Posted Thu, 07 Jun 2018 19:13:30 GMT by Joe Kaufman Bell Laboratories Inc Senior System Architect

Hey all,


Simple question: What is the best Windows font on paper that when scanned into a DocuWare document stored to a full-text cabinet the full-text comprehensively and accurately converts the text to a searchable form? This is probably a fairly generic OCR question, but does one use serif, sans serif, proportion, non-proportional...? Is there some font best suited for getting scanned in most accurately (not counting barcodes, of course)?

We are getting a little lazy on some scan sheets for ancillary information (multiple fields, hard to index, etc.), but I want to still have the full-text index things as well as possible when we turn on full-text for this cabinet. This is nothing mission critical, just want to take the best shot possible from the outset.



Joe Kaufman

Posted Fri, 08 Jun 2018 15:59:40 GMT by Casey Miller Solutions Manager

I like to use Sans Serif. You don't have any end strokes on the letters. Sometimes this can confuse the engin into thinking an I is a 1 or so forth. but honestly, if you have any kind of mixed variables (letter/number) then the DW OCR engine is not going to get it right. Example PO12345. 90% of the time it will read P01234. It's maddening and haven't figured out how to ever correct it.

Posted Fri, 08 Jun 2018 16:43:25 GMT by Joe Kaufman Bell Laboratories Inc Senior System Architect


Good point about what serifs can do... I am not so worried about distinct ID/key fields, as those we will barcode (only three values). We aren't even storing the other data in indexes, just have full-text turned on. 


I may go with Courier New (even with the serifs) because it is so easy to read with the human eye and I can control layout better since each character is the same width. Though, you are right that an invoice number might have a mix of zeroes and O's. Have you done any sort of scientific test on what gets read better, or is it just from years of experience that you know sans-serif works better?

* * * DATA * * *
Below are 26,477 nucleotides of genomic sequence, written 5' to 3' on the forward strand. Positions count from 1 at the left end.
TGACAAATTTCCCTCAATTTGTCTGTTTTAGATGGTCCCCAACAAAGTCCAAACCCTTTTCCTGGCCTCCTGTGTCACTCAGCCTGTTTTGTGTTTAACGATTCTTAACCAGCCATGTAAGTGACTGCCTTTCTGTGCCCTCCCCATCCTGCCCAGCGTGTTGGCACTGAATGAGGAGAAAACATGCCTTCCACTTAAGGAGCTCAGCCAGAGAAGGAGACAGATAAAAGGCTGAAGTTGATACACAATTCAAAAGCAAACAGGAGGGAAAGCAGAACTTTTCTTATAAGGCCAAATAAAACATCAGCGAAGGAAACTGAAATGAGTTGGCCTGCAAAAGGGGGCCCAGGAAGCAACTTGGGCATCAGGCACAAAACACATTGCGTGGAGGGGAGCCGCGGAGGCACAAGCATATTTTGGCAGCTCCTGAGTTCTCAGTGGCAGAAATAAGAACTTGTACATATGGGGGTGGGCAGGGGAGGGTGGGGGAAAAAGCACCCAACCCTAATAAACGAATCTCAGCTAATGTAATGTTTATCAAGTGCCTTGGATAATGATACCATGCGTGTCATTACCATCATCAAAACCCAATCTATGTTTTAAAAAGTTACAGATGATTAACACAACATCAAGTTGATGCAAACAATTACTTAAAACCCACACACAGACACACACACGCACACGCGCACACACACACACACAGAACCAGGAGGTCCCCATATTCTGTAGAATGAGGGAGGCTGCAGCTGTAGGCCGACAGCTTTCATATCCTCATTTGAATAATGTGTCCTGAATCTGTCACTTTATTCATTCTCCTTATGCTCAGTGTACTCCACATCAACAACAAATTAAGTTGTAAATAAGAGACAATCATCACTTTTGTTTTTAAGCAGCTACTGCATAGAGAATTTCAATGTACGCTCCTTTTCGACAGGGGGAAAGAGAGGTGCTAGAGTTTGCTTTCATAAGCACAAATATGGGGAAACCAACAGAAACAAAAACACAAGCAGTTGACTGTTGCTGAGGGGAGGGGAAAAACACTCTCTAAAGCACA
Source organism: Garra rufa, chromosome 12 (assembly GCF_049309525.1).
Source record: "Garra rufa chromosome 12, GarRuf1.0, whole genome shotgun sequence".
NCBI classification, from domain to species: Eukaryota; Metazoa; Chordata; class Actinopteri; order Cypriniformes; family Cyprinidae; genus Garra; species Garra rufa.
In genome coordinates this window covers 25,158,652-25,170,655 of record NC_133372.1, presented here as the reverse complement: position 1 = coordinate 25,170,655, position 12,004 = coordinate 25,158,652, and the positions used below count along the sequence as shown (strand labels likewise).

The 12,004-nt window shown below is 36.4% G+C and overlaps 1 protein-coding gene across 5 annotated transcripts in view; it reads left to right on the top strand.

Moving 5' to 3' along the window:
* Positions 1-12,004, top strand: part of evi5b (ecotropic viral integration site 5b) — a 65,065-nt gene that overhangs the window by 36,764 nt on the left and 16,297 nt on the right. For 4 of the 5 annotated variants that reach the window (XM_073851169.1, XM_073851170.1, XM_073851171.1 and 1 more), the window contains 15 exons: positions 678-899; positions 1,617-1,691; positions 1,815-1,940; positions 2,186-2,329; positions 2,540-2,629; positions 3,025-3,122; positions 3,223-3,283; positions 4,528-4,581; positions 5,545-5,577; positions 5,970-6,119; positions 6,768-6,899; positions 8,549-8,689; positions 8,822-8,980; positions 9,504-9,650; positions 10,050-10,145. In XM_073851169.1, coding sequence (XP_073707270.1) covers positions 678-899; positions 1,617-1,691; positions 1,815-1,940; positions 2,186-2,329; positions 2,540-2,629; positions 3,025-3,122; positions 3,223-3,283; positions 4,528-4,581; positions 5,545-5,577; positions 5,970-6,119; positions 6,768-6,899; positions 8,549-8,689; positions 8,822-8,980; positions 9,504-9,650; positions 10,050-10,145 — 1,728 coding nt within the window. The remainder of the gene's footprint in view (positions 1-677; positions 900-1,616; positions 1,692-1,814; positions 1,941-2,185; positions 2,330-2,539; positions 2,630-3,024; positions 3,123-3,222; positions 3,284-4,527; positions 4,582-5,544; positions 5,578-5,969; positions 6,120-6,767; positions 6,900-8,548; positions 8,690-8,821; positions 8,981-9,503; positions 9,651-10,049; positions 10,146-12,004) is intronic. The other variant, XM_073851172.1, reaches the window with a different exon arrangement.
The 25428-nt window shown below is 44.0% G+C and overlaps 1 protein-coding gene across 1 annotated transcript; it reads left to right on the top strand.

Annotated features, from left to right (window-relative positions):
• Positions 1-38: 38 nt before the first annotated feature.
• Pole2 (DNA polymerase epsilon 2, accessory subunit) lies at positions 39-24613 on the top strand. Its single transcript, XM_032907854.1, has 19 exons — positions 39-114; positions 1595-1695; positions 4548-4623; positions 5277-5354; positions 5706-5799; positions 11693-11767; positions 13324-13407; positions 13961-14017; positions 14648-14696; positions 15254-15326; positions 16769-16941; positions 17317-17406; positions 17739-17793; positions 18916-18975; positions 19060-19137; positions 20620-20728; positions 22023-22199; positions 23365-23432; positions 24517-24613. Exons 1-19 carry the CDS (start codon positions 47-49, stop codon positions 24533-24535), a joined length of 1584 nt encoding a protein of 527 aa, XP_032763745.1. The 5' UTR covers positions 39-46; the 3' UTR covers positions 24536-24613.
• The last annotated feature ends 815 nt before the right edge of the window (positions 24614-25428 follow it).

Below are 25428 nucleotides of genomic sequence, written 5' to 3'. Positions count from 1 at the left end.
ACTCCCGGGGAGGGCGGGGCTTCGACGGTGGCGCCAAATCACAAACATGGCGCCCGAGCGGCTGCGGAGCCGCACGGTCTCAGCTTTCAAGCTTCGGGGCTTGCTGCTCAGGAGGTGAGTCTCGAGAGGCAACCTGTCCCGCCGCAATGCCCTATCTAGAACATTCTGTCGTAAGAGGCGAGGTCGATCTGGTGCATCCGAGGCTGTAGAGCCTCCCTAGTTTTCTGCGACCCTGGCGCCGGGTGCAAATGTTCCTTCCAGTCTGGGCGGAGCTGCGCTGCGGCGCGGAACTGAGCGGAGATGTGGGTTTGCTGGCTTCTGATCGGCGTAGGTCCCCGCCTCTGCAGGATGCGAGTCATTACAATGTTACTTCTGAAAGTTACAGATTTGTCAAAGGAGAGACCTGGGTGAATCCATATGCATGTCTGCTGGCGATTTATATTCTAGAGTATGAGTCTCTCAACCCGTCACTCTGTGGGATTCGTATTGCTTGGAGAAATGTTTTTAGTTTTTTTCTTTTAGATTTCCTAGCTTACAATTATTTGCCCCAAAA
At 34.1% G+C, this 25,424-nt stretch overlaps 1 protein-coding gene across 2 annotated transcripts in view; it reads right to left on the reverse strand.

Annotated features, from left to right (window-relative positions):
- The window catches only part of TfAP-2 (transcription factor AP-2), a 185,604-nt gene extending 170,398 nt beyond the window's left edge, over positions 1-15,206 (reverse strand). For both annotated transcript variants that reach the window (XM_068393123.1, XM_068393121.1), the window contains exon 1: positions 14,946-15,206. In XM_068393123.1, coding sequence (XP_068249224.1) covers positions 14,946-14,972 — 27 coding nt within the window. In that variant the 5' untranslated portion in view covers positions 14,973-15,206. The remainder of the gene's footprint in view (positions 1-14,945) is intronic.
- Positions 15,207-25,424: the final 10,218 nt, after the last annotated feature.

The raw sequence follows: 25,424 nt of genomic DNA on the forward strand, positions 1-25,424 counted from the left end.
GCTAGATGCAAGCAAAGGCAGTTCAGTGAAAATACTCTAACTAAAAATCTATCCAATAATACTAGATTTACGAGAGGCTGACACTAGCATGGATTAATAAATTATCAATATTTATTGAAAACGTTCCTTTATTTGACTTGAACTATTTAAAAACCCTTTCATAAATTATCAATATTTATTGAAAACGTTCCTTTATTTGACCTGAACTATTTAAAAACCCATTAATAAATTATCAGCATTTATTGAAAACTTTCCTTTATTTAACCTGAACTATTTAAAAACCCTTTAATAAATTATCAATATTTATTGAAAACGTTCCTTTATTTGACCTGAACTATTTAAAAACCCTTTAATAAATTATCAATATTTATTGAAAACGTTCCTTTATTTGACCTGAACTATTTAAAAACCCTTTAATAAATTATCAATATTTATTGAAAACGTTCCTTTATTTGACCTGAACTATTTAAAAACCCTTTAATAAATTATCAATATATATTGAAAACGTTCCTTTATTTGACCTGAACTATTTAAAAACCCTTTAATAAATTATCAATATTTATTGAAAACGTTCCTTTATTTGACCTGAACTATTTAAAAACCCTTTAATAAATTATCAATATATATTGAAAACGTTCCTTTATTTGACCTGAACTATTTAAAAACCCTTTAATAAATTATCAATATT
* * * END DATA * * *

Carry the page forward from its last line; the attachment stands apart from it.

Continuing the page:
I might keep our large descriotion field (just regular words) as Courier but switch the detail listing of vendor codes and invoice numbers to a non-proportional sans serif font of some kind...




Posted Fri, 08 Jun 2018 17:00:30 GMT by Casey Miller Solutions Manager

Working with ABBYY for a while now and after a lot of testing the Consolas font was the most effective and accurate. It is a monospaced unambiguous font that was designed to be machine-readable but easy to read with the human eye. A more common free font that is close to this is Calibri. 

Posted Fri, 08 Jun 2018 17:04:51 GMT by Joe Kaufman Bell Laboratories Inc Senior System Architect

Just read a similar comment over on Stack Overflow -- thanks again!



Joe Kaufman

Posted Wed, 13 Jun 2018 06:26:05 GMT by Simon H. Hellmann Wedderhoff IT GmbH Systemadministrator

Hello Joe,

I mostly use Arial or Arial Black without problems. Frutiger also seems to work nice.

The Consolas Idea sounds good, I will try that out.

Greetings from Germany,

Simon H. Hellmann

DocuWare System Consultant

Posted Thu, 28 Jun 2018 13:55:10 GMT by Craig Williams President/ CEO

Have you tried OCR-A, OCR A Extended, OCR-B from Seagull?

Posted Thu, 28 Jun 2018 14:05:44 GMT by Joe Kaufman Bell Laboratories Inc Senior System Architect


No, I just went with Courier... The OCR fonts are a little to non-human for my taste, and the fields I listed were just as important for being human-readable as they were getting full-texted properly.



Joe Kaufman

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